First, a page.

Best Ignatian Songs: Anthem

I recently read an article in which the author argues that suffering is often a necessary part of Ignatian discernment.  A painful situation spurs us on to make a change.  Achieving the spiritual freedom necessary to choose well can be a wrenching and lengthy process. That’s the theme of the song “Anthem,” written by Leonard Cohen.  The chorus says that the flaw is where the light shines: Forget your perfect offering There is a crack […]

Flannery O'Connor and William Paul Young

America magazine’s Books and Culture section looks at Flannery O’Connor and William Paul Young, two writers at opposite ends of the literary quality spectrum. Young, author of the best-selling The Shack, holds up the low-quality end of the scale.  I started The Shack but didn’t finish it.  After reading David Nantais fair-minded America piece I realized that there is more to the book than I saw in my literary snobbery.  Jon Sweeney’s piece on O’Connor […]

Why Young Adults Need Ignatian Spirituality

For at least five reasons, says Tim Muldoon of Boston College: it gives  life a clear foundation; it sees God in all things; it shows us how to walk with Christ; it makes sense of suffering; and it hold up an ideal of social justice.  He writes: To speak of God in all things is to remind us that ours is a sacramental understanding of God—God among us in the faces, the words and the […]

Ignatian Spirituality on Facebook

The new Ignatian Spirituality page on Facebook reached a milestone this week when its fan count went over 1000. This morning it’s 1109 fans and counting. Take a look, and become a fan if you like what you see. The page, like this web site, is a service of Loyola Press. But it really belongs to its fans and friends. Some spirited discussion is going on there. Take a look at the fans who object […]

Epiphany on the Metro

A friend of mine sent me this piece in the Washington Post written several years ago by William Blazek, SJ.  It’s the account of a ride one morning on the DC Metro–a delightful example of finding God in all things, including a moment of epiphany: That ordinary morning, on a plunging high-speed run through Foggy Bottom, three stops north of the Pentagon, but before the Red Line transfer at Metro Center, the engines wound up […]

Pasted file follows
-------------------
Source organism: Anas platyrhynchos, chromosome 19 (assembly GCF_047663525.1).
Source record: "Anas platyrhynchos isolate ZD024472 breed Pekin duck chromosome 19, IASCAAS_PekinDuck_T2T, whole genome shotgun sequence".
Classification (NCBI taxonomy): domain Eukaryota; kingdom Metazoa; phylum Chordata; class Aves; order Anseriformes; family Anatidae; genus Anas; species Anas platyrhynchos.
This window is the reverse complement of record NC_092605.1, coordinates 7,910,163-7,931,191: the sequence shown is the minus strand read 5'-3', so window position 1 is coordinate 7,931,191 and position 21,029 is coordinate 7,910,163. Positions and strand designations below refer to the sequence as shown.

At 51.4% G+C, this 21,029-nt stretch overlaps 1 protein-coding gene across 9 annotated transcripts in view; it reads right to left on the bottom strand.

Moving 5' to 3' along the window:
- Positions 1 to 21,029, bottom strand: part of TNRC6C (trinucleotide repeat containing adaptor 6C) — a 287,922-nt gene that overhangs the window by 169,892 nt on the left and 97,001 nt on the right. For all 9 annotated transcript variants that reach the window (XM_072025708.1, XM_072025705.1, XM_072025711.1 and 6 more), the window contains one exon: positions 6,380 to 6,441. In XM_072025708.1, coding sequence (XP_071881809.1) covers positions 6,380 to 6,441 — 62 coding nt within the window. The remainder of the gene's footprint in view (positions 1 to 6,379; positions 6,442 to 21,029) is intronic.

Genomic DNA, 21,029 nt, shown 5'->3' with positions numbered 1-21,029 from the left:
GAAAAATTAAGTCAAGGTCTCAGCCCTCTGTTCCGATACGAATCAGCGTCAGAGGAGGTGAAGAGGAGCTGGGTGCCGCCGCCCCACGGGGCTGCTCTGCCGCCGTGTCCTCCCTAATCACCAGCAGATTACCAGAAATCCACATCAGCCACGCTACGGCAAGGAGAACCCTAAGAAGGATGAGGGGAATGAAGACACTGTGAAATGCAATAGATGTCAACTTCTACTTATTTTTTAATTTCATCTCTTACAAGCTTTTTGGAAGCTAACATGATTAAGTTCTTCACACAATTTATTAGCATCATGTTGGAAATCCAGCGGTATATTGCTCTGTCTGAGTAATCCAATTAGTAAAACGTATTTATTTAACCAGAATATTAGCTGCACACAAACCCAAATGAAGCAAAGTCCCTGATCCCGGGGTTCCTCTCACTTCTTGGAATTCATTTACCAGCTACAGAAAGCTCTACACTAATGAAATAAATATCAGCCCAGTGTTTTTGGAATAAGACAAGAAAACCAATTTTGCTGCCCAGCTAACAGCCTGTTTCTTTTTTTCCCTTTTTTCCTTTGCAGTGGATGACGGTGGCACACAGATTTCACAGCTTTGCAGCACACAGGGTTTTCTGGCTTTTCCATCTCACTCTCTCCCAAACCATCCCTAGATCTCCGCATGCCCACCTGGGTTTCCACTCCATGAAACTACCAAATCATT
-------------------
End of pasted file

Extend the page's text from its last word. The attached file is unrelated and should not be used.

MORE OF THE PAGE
Best Ignatian Songs: All Along the Watchtower

My Ignatian song pick this week pays homage to one of the greatest songwriters. He’s Bob Dylan, and the song is the haunting and enigmatic classic “All Along the Watchtower.” Dylan wrote it and performed it in the sixties, and it’s been covered by Jimi Hendrix, U2, Bruce Springsteen, Neil Young, and other rockers. The lyrics are evocative: There must be some way out of here, said the joker to the thief, There’s too much […]

Ignatius the Intense

At his People for Others blog, my friend Paul Campbell has trouble coming up with “five fun facts” about Ignatius Loyola.  One of them is the fact that Ignatius was hauled up several times before the Spanish Inquisition. This got me thinking about the personalities of saints.  There aren’t many  “fun” facts about Ignatius because Ignatius was probably not much of a fun guy.  I think he was pretty intense.  He seems to have had […]

Jesuit Vocations

About 280 men are currently in Jesuit formation in the United States.  The Jesuits are praying for more.  Being good disciples of Ignatius Loyola, they are also working to encourage vocations as well as praying for them.  An article in Holy Cross Magazine describes how this works on one Jesuit campus.  The idea of a vocation gets “mentioned.”  One of the most effective “mentioners” isn’t even a Jesuit.

Best Ignatian Songs: Holy Now

Ignatius Loyola experienced a profound mystical vision on the banks of the Cardoner river in northern Spain.  He did not describe it any detail.  He merely remarked in his autobiography that he learned more about God in the brief moments of this vision than he did in years of study and prayer. The vision seems to have opened Ignatius’ eyes to the presence of God everywhere.  It’s what he was getting at in the Contemplation […]

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